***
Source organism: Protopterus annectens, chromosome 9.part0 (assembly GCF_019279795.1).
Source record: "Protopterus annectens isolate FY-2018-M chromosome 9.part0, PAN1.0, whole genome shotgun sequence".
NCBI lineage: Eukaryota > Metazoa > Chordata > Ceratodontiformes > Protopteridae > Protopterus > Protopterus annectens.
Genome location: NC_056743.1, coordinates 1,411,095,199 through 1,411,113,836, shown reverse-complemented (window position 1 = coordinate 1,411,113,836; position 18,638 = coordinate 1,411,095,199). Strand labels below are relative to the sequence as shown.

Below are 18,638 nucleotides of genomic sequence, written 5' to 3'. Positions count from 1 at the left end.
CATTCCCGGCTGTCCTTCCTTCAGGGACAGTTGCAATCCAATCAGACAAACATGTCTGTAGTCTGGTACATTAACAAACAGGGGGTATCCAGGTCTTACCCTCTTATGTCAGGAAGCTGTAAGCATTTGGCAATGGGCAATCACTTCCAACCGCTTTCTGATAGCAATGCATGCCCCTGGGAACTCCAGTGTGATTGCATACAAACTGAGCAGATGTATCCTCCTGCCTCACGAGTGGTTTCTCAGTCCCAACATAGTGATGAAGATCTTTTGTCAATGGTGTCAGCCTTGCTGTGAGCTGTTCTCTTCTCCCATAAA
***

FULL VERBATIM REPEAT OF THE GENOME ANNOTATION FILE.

Source organism: Protopterus annectens, chromosome 9.part0 (assembly GCF_019279795.1).
Source record: "Protopterus annectens isolate FY-2018-M chromosome 9.part0, PAN1.0, whole genome shotgun sequence".
NCBI lineage: Eukaryota > Metazoa > Chordata > Ceratodontiformes > Protopteridae > Protopterus > Protopterus annectens.
Genome location: NC_056743.1, coordinates 1,411,095,199 through 1,411,113,836, shown reverse-complemented (window position 1 = coordinate 1,411,113,836; position 18,638 = coordinate 1,411,095,199). Strand labels below are relative to the sequence as shown.

Below are 18,638 nucleotides of genomic sequence, written 5' to 3'. Positions count from 1 at the left end.
CATTCCCGGCTGTCCTTCCTTCAGGGACAGTTGCAATCCAATCAGACAAACATGTCTGTAGTCTGGTACATTAACAAACAGGGGGTATCCAGGTCTTACCCTCTTATGTCAGGAAGCTGTAAGCATTTGGCAATGGGCAATCACTTCCAACCGCTTTCTGATAGCAATGCATGCCCCTGGGAACTCCAGTGTGATTGCATACAAACTGAGCAGATGTATCCTCCTGCCTCACGAGTGGTTTCTCAGTCCCAACATAGTGATGAAGATCTTTTGTCAATGGTGTCAGCCTTGCTGTGAGCTGTTCTCTTCTCCCATAAA